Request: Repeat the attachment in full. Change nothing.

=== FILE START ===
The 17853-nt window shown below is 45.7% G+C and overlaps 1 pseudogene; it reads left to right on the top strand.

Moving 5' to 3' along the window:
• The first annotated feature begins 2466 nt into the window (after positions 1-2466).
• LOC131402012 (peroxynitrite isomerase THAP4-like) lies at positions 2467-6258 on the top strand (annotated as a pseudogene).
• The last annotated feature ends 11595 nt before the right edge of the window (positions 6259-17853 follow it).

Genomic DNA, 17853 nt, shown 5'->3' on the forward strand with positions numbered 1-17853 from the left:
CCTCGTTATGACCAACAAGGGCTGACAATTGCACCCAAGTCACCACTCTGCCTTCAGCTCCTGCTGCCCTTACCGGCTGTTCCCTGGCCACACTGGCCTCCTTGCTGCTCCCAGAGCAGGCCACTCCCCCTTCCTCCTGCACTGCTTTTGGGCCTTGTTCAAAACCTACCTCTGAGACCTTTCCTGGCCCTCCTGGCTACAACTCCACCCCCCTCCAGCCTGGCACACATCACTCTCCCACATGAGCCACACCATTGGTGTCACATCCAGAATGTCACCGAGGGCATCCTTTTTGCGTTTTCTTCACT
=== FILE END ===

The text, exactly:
The 17853-nt window shown below is 45.7% G+C and overlaps 1 pseudogene; it reads left to right on the top strand.

Moving 5' to 3' along the window:
• The first annotated feature begins 2466 nt into the window (after positions 1-2466).
• LOC131402012 (peroxynitrite isomerase THAP4-like) lies at positions 2467-6258 on the top strand (annotated as a pseudogene).
• The last annotated feature ends 11595 nt before the right edge of the window (positions 6259-17853 follow it).

Genomic DNA, 17853 nt, shown 5'->3' on the forward strand with positions numbered 1-17853 from the left:
CCTCGTTATGACCAACAAGGGCTGACAATTGCACCCAAGTCACCACTCTGCCTTCAGCTCCTGCTGCCCTTACCGGCTGTTCCCTGGCCACACTGGCCTCCTTGCTGCTCCCAGAGCAGGCCACTCCCCCTTCCTCCTGCACTGCTTTTGGGCCTTGTTCAAAACCTACCTCTGAGACCTTTCCTGGCCCTCCTGGCTACAACTCCACCCCCCTCCAGCCTGGCACACATCACTCTCCCACATGAGCCACACCATTGGTGTCACATCCAGAATGTCACCGAGGGCATCCTTTTTGCGTTTTCTTCACT